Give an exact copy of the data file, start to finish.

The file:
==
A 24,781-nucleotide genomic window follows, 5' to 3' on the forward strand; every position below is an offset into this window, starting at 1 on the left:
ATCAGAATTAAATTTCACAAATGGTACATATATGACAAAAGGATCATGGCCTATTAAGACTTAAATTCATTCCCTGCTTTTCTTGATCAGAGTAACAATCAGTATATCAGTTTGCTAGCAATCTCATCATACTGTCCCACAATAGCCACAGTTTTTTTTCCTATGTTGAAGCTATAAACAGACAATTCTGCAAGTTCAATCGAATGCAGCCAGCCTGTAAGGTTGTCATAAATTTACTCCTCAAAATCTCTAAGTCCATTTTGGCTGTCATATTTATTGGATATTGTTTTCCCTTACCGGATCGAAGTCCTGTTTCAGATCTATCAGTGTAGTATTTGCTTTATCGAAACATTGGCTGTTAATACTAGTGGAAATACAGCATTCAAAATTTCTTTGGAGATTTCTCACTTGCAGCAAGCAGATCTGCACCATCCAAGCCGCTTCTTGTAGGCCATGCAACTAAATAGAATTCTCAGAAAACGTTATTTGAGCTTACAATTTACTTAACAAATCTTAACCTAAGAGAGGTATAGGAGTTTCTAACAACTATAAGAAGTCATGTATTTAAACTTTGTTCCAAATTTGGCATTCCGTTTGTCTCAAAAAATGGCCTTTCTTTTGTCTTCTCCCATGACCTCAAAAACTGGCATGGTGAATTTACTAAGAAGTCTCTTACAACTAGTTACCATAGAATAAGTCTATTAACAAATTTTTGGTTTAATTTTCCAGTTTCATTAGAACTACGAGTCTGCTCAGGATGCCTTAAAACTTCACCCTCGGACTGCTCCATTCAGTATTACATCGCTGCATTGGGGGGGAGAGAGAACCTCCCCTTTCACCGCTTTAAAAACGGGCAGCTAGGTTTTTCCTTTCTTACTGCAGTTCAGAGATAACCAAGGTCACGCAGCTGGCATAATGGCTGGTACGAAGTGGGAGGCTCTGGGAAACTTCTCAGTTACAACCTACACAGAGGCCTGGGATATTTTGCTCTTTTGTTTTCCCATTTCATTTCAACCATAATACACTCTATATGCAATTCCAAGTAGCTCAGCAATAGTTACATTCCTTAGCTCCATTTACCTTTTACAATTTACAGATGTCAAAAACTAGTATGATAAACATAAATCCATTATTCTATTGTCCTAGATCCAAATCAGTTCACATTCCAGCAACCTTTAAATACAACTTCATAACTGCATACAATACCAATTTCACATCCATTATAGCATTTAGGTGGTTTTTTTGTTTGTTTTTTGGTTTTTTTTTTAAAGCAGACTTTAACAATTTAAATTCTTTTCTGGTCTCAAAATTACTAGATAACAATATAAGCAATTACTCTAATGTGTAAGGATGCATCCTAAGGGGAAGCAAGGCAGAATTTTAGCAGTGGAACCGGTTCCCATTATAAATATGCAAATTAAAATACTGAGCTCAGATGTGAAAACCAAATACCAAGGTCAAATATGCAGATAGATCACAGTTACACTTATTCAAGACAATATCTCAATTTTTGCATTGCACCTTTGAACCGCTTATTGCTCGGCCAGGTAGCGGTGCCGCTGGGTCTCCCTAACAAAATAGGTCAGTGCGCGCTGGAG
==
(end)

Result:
A 24,781-nucleotide genomic window follows, 5' to 3' on the forward strand; every position below is an offset into this window, starting at 1 on the left:
ATCAGAATTAAATTTCACAAATGGTACATATATGACAAAAGGATCATGGCCTATTAAGACTTAAATTCATTCCCTGCTTTTCTTGATCAGAGTAACAATCAGTATATCAGTTTGCTAGCAATCTCATCATACTGTCCCACAATAGCCACAGTTTTTTTTCCTATGTTGAAGCTATAAACAGACAATTCTGCAAGTTCAATCGAATGCAGCCAGCCTGTAAGGTTGTCATAAATTTACTCCTCAAAATCTCTAAGTCCATTTTGGCTGTCATATTTATTGGATATTGTTTTCCCTTACCGGATCGAAGTCCTGTTTCAGATCTATCAGTGTAGTATTTGCTTTATCGAAACATTGGCTGTTAATACTAGTGGAAATACAGCATTCAAAATTTCTTTGGAGATTTCTCACTTGCAGCAAGCAGATCTGCACCATCCAAGCCGCTTCTTGTAGGCCATGCAACTAAATAGAATTCTCAGAAAACGTTATTTGAGCTTACAATTTACTTAACAAATCTTAACCTAAGAGAGGTATAGGAGTTTCTAACAACTATAAGAAGTCATGTATTTAAACTTTGTTCCAAATTTGGCATTCCGTTTGTCTCAAAAAATGGCCTTTCTTTTGTCTTCTCCCATGACCTCAAAAACTGGCATGGTGAATTTACTAAGAAGTCTCTTACAACTAGTTACCATAGAATAAGTCTATTAACAAATTTTTGGTTTAATTTTCCAGTTTCATTAGAACTACGAGTCTGCTCAGGATGCCTTAAAACTTCACCCTCGGACTGCTCCATTCAGTATTACATCGCTGCATTGGGGGGGAGAGAGAACCTCCCCTTTCACCGCTTTAAAAACGGGCAGCTAGGTTTTTCCTTTCTTACTGCAGTTCAGAGATAACCAAGGTCACGCAGCTGGCATAATGGCTGGTACGAAGTGGGAGGCTCTGGGAAACTTCTCAGTTACAACCTACACAGAGGCCTGGGATATTTTGCTCTTTTGTTTTCCCATTTCATTTCAACCATAATACACTCTATATGCAATTCCAAGTAGCTCAGCAATAGTTACATTCCTTAGCTCCATTTACCTTTTACAATTTACAGATGTCAAAAACTAGTATGATAAACATAAATCCATTATTCTATTGTCCTAGATCCAAATCAGTTCACATTCCAGCAACCTTTAAATACAACTTCATAACTGCATACAATACCAATTTCACATCCATTATAGCATTTAGGTGGTTTTTTTGTTTGTTTTTTGGTTTTTTTTTTAAAGCAGACTTTAACAATTTAAATTCTTTTCTGGTCTCAAAATTACTAGATAACAATATAAGCAATTACTCTAATGTGTAAGGATGCATCCTAAGGGGAAGCAAGGCAGAATTTTAGCAGTGGAACCGGTTCCCATTATAAATATGCAAATTAAAATACTGAGCTCAGATGTGAAAACCAAATACCAAGGTCAAATATGCAGATAGATCACAGTTACACTTATTCAAGACAATATCTCAATTTTTGCATTGCACCTTTGAACCGCTTATTGCTCGGCCAGGTAGCGGTGCCGCTGGGTCTCCCTAACAAAATAGGTCAGTGCGCGCTGGAG